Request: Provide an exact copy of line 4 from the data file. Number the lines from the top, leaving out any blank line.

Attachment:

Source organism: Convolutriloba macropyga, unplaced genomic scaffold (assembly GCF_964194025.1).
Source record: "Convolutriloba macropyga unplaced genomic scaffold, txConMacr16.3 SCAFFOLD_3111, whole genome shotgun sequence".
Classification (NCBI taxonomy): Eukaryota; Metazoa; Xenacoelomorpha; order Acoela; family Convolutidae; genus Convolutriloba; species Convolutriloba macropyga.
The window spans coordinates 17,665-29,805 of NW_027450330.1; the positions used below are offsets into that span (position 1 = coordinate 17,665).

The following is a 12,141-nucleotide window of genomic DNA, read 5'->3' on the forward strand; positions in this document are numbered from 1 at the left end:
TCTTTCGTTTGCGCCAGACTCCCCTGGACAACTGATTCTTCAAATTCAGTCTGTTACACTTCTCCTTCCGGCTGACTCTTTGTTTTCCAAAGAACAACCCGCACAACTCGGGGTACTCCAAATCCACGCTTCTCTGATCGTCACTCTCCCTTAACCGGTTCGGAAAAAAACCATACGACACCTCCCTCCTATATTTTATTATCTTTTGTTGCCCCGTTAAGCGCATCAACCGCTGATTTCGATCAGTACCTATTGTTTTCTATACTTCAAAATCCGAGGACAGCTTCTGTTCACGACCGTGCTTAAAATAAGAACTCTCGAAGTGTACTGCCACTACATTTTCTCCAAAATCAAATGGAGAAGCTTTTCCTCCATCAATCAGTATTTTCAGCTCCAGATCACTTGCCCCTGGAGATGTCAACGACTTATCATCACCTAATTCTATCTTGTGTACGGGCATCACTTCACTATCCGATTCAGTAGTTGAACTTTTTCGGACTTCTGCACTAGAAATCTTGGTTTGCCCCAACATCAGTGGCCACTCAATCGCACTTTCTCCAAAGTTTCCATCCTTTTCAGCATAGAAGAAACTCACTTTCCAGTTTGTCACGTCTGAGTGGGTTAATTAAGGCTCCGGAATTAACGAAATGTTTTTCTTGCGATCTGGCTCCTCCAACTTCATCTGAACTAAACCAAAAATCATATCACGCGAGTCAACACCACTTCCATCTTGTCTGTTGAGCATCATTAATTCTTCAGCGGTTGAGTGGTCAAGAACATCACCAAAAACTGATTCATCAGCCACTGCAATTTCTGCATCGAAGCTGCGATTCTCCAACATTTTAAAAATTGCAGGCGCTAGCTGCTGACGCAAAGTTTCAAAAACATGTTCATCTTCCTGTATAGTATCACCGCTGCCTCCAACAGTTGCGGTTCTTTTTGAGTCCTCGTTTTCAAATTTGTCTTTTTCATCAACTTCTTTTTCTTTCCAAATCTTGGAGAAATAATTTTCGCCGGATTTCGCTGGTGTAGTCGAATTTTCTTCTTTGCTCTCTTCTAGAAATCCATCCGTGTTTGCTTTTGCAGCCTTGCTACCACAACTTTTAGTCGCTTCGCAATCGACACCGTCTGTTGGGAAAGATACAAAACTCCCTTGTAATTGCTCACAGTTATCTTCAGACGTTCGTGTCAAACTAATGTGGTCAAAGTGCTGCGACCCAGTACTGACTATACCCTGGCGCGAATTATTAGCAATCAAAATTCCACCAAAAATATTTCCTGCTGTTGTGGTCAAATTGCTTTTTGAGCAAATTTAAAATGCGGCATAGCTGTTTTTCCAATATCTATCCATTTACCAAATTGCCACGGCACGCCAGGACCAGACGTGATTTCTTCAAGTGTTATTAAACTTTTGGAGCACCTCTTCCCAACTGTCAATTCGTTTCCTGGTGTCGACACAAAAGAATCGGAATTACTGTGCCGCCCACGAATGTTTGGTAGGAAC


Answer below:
The window spans coordinates 17,665-29,805 of NW_027450330.1; the positions used below are offsets into that span (position 1 = coordinate 17,665).